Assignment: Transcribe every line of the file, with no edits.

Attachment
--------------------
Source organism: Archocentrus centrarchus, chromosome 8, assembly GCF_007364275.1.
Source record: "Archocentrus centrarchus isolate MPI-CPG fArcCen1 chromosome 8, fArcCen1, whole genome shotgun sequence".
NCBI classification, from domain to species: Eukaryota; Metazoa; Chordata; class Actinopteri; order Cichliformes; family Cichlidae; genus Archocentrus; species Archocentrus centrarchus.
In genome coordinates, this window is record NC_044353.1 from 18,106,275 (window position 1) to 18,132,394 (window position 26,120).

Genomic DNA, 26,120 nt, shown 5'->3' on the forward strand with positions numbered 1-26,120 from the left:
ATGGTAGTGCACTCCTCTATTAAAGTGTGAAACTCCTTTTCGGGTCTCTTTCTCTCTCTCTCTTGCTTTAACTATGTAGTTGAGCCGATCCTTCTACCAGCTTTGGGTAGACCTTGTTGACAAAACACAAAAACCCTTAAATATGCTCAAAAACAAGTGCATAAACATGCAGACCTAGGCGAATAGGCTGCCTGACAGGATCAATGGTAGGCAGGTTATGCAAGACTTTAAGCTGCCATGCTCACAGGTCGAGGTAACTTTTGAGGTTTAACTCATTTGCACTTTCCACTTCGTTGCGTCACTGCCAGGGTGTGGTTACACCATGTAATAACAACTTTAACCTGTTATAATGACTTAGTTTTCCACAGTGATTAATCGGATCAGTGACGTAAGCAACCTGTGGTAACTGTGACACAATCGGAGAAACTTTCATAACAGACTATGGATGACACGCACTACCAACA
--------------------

Source organism: Archocentrus centrarchus, chromosome 8, assembly GCF_007364275.1.
Source record: "Archocentrus centrarchus isolate MPI-CPG fArcCen1 chromosome 8, fArcCen1, whole genome shotgun sequence".
NCBI classification, from domain to species: Eukaryota; Metazoa; Chordata; class Actinopteri; order Cichliformes; family Cichlidae; genus Archocentrus; species Archocentrus centrarchus.
In genome coordinates, this window is record NC_044353.1 from 18,106,275 (window position 1) to 18,132,394 (window position 26,120).

Genomic DNA, 26,120 nt, shown 5'->3' on the forward strand with positions numbered 1-26,120 from the left:
ATGGTAGTGCACTCCTCTATTAAAGTGTGAAACTCCTTTTCGGGTCTCTTTCTCTCTCTCTCTTGCTTTAACTATGTAGTTGAGCCGATCCTTCTACCAGCTTTGGGTAGACCTTGTTGACAAAACACAAAAACCCTTAAATATGCTCAAAAACAAGTGCATAAACATGCAGACCTAGGCGAATAGGCTGCCTGACAGGATCAATGGTAGGCAGGTTATGCAAGACTTTAAGCTGCCATGCTCACAGGTCGAGGTAACTTTTGAGGTTTAACTCATTTGCACTTTCCACTTCGTTGCGTCACTGCCAGGGTGTGGTTACACCATGTAATAACAACTTTAACCTGTTATAATGACTTAGTTTTCCACAGTGATTAATCGGATCAGTGACGTAAGCAACCTGTGGTAACTGTGACACAATCGGAGAAACTTTCATAACAGACTATGGATGACACGCACTACCAACA